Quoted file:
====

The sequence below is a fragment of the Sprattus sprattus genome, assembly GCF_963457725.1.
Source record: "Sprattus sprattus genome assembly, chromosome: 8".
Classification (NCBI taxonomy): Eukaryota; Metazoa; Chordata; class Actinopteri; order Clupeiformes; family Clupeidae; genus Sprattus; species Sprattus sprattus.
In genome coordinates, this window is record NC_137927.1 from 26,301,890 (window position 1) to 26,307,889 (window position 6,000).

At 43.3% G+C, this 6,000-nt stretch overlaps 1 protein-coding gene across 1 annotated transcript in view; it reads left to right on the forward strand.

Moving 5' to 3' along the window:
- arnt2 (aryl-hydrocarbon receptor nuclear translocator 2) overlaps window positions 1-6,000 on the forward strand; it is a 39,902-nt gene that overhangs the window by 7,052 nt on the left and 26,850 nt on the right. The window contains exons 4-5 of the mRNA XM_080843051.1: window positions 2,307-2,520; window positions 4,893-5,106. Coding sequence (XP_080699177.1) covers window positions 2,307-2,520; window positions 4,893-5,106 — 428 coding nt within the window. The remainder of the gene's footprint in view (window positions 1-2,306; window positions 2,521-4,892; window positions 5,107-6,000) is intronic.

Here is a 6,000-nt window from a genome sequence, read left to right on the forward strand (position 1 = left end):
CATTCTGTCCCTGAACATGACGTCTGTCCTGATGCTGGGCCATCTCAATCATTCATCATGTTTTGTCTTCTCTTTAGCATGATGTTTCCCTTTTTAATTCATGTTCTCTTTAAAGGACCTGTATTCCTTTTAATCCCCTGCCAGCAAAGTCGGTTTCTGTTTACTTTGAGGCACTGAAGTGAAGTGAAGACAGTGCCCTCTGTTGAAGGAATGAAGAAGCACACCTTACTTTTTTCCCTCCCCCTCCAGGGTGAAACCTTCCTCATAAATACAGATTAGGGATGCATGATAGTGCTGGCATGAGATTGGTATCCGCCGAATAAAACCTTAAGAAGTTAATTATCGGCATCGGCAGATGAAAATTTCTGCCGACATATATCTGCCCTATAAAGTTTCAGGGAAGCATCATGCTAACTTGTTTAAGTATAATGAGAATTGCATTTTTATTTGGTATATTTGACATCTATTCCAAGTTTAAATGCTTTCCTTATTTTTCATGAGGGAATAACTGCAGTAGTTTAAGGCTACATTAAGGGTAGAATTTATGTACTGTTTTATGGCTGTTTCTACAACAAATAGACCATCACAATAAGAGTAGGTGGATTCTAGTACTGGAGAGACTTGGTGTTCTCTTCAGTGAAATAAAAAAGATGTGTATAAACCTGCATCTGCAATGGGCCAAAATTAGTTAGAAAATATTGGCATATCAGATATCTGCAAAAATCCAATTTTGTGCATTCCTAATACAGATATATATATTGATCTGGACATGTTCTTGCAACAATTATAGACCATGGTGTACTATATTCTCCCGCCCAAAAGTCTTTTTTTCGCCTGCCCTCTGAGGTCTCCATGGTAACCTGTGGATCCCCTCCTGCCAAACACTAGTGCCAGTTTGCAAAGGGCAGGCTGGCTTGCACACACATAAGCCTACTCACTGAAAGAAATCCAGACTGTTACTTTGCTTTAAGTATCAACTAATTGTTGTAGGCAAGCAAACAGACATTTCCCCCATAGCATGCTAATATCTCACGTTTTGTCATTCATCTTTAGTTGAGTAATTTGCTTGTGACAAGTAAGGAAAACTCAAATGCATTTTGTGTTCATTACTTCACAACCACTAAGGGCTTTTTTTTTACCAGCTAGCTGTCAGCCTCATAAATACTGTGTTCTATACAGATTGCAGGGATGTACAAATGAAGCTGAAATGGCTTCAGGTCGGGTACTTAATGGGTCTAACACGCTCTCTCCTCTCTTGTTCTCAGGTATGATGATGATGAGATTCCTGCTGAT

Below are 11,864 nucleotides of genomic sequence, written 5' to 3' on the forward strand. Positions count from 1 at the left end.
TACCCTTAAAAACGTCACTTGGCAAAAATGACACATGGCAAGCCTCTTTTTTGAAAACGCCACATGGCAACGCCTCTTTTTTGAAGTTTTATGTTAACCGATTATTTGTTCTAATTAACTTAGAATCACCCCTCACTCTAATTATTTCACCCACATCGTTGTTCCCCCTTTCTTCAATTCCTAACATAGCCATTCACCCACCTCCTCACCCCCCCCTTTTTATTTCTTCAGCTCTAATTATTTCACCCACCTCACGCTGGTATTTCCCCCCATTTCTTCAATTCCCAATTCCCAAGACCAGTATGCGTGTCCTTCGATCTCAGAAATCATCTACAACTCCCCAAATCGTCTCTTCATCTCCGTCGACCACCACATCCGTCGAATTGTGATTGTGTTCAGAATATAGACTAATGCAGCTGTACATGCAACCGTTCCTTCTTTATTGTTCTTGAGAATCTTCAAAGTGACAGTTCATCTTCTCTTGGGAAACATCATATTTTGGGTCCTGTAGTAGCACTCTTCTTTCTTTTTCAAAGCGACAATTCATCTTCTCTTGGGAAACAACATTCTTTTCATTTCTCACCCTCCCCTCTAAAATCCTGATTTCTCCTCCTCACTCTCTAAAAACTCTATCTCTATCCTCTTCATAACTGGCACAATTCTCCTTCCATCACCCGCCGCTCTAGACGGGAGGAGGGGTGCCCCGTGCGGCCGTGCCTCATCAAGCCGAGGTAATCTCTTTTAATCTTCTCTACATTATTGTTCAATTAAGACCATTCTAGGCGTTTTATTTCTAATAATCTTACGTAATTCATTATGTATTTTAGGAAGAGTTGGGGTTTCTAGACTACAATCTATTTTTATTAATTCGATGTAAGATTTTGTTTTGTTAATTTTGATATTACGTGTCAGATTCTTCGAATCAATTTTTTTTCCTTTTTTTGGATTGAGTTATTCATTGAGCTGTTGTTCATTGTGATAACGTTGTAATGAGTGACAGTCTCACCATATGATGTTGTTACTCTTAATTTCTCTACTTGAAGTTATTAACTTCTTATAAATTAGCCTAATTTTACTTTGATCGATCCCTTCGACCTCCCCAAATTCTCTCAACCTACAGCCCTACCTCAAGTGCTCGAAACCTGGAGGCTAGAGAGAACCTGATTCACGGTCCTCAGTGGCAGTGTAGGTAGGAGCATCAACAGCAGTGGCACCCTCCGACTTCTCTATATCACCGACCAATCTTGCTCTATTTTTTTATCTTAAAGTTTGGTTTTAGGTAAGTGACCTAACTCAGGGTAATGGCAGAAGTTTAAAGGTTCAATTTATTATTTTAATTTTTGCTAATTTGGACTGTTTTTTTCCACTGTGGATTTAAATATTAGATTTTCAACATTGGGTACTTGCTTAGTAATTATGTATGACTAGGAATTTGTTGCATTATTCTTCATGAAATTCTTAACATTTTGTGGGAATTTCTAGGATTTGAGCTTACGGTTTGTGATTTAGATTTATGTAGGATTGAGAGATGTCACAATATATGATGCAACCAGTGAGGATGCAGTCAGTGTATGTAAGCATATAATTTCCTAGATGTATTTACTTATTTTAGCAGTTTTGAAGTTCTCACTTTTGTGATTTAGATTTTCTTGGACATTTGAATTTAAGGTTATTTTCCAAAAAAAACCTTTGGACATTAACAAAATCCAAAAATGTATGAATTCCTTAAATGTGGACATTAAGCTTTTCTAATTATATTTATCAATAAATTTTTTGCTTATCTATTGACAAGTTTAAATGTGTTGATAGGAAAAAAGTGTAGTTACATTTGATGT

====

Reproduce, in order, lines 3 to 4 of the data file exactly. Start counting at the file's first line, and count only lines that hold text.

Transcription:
Classification (NCBI taxonomy): Eukaryota; Metazoa; Chordata; class Actinopteri; order Clupeiformes; family Clupeidae; genus Sprattus; species Sprattus sprattus.
In genome coordinates, this window is record NC_137927.1 from 26,301,890 (window position 1) to 26,307,889 (window position 6,000).